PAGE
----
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China's large SOEs told to be ready for tough times
Updat:May 4, 2008   Author:lj   Click:[]

www.chinaview.cn2008-05-03 14:02:14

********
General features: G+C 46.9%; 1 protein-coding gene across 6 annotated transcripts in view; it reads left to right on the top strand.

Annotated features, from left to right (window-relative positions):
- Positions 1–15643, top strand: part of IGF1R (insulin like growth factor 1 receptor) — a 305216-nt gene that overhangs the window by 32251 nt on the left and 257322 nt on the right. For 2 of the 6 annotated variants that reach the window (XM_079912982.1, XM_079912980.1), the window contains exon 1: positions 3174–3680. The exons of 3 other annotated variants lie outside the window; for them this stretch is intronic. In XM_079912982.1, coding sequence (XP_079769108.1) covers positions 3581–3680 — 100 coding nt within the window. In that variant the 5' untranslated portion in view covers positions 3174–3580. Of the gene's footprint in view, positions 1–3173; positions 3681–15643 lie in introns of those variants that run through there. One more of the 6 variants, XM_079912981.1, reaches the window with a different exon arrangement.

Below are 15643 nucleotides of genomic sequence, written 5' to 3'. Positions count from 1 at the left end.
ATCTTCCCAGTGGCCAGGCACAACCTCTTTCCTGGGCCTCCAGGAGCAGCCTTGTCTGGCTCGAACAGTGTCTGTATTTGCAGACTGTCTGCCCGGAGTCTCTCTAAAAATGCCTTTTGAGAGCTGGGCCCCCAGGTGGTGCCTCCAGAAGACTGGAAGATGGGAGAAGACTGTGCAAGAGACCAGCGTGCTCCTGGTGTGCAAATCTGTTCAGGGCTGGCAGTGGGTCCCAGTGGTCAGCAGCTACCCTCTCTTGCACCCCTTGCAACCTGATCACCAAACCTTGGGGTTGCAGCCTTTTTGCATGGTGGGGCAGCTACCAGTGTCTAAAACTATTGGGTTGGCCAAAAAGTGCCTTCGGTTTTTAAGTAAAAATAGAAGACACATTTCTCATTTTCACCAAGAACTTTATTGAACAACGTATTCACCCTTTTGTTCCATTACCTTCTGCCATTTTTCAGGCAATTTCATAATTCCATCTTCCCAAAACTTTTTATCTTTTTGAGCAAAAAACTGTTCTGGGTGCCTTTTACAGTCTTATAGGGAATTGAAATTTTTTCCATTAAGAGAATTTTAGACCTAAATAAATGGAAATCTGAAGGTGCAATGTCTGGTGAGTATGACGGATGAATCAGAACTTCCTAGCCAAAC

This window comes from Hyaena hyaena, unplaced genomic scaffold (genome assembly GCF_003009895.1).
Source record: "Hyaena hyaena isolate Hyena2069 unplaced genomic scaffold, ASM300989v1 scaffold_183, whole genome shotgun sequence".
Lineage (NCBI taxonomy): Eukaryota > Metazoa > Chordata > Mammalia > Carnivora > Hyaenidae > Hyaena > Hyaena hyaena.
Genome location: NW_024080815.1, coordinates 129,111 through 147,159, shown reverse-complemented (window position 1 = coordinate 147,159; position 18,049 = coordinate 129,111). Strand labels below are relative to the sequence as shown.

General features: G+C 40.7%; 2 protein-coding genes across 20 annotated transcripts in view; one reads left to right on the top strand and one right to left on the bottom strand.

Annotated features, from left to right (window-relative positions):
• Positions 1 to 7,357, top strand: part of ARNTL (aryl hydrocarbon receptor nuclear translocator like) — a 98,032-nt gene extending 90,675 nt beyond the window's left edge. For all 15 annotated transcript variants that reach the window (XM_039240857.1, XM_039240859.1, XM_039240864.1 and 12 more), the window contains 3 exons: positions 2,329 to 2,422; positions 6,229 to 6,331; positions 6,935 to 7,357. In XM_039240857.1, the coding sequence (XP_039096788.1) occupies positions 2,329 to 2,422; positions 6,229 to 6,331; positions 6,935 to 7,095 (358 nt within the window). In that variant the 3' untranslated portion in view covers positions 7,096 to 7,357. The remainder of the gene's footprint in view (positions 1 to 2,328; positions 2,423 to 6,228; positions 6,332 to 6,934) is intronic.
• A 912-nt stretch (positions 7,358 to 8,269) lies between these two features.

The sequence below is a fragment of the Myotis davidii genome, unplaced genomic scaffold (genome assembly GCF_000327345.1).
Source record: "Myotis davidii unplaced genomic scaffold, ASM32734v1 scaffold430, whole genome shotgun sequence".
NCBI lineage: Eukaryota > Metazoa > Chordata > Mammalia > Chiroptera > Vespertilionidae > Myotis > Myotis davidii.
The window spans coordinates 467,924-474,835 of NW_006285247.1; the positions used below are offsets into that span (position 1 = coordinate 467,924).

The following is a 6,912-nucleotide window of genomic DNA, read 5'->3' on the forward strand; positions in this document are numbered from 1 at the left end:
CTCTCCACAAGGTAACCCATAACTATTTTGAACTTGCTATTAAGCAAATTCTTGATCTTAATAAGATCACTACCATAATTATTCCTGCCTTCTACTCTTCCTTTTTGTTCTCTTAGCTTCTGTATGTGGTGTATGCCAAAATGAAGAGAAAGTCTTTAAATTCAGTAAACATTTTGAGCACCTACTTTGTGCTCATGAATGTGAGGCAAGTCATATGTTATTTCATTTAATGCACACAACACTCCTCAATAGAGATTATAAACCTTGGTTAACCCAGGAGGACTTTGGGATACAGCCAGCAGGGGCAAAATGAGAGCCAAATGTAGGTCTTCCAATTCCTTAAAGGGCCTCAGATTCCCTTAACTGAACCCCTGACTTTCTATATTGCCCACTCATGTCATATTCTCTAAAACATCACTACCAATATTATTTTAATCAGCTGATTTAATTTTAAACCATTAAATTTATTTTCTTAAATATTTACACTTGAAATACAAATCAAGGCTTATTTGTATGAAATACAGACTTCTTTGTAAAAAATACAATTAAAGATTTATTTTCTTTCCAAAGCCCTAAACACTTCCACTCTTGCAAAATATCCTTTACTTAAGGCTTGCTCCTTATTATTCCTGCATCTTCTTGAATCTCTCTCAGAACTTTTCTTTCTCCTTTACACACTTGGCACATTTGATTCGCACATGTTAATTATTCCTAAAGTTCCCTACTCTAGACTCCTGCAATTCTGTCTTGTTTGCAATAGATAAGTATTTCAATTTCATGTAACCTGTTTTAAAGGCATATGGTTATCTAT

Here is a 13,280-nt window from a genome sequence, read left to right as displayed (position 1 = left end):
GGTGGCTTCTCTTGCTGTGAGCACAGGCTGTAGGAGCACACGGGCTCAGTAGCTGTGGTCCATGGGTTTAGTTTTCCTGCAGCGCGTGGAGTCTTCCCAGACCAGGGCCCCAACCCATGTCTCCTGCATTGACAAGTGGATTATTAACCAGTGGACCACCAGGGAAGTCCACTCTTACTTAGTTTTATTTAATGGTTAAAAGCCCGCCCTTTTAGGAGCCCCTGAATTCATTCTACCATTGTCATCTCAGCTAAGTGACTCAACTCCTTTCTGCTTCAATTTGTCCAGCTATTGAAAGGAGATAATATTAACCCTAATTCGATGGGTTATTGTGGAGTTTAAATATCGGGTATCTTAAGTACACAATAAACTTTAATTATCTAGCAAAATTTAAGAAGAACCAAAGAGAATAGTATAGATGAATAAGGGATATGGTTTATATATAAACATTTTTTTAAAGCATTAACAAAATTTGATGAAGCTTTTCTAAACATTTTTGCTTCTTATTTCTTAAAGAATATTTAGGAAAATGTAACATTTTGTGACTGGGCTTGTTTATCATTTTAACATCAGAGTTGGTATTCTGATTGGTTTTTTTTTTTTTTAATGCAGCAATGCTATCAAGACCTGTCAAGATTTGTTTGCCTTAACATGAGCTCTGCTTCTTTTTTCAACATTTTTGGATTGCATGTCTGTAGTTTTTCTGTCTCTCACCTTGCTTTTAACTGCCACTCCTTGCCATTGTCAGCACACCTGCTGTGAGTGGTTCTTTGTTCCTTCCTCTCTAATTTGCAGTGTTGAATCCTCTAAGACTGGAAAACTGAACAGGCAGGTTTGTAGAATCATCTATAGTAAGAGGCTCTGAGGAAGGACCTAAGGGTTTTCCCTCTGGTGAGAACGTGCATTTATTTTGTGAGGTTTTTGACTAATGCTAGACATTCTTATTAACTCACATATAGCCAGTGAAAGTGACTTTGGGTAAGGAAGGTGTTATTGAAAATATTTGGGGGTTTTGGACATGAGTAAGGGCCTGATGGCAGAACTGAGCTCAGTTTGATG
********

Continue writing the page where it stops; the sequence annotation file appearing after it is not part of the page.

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BEIJING, May 3 -- Tighten your belts and brace for two years of tough times, large State-owned enterprises (SOEs) have been told by the minister supervising the country's 150 largest SOEs. "Please keep a close watch on your purses and do not splurge," Li Rongrong, minister of the State Owned Assets Supervision and Administration Commission (SASAC), was quoted as saying by Economic Observer newspaper on Friday. He made the warning on April 24 when he was reviewing the performance of the SOEs with their bosses, but the speech was made public only on Friday. Some of the SOEs have reported a slowdown in profit growth in the first quarter. They booked revenues of 2.6 trillion yuan ($371 billion), up 27 percent year-on-year, but their profits declined by almost 3 percent over the same period. An Fengming, an analyst with the SASAC research center, said the companies must improve risk controls. The US subprime crisis has caused a slowdown in the global economy, and China should be fully prepared for it, he said. Last month, the International Monetary Fund revised its global economic growth forecast this year to 3.7 percent, down from 4.9 percent. In the first quarter, China's exports grew 21.4 percent, 6.4 percentage points lower year on year; and a group of economic institutes led by Peking University predicted that export growth could slow down to 19 percent in the second quarter. Rising inflation and raw material costs have also added to the woes of some large SOEs. Although oil and coal prices continued to rise on international markets, profits in the two sectors dropped by a third because SOEs were forbidden to raise prices as the government considers taming inflation more of a priority than the profits of such SOEs as Sinopec and PetroChina. Shen Minggao, chief economist of Citigroup China, said the costs of raw materials and labor were significantly undervalued, so there are two choices: Either raise domestic prices or cut profits, and the second scenario is more likely for many Chinese companies. To fend off the challenges, L

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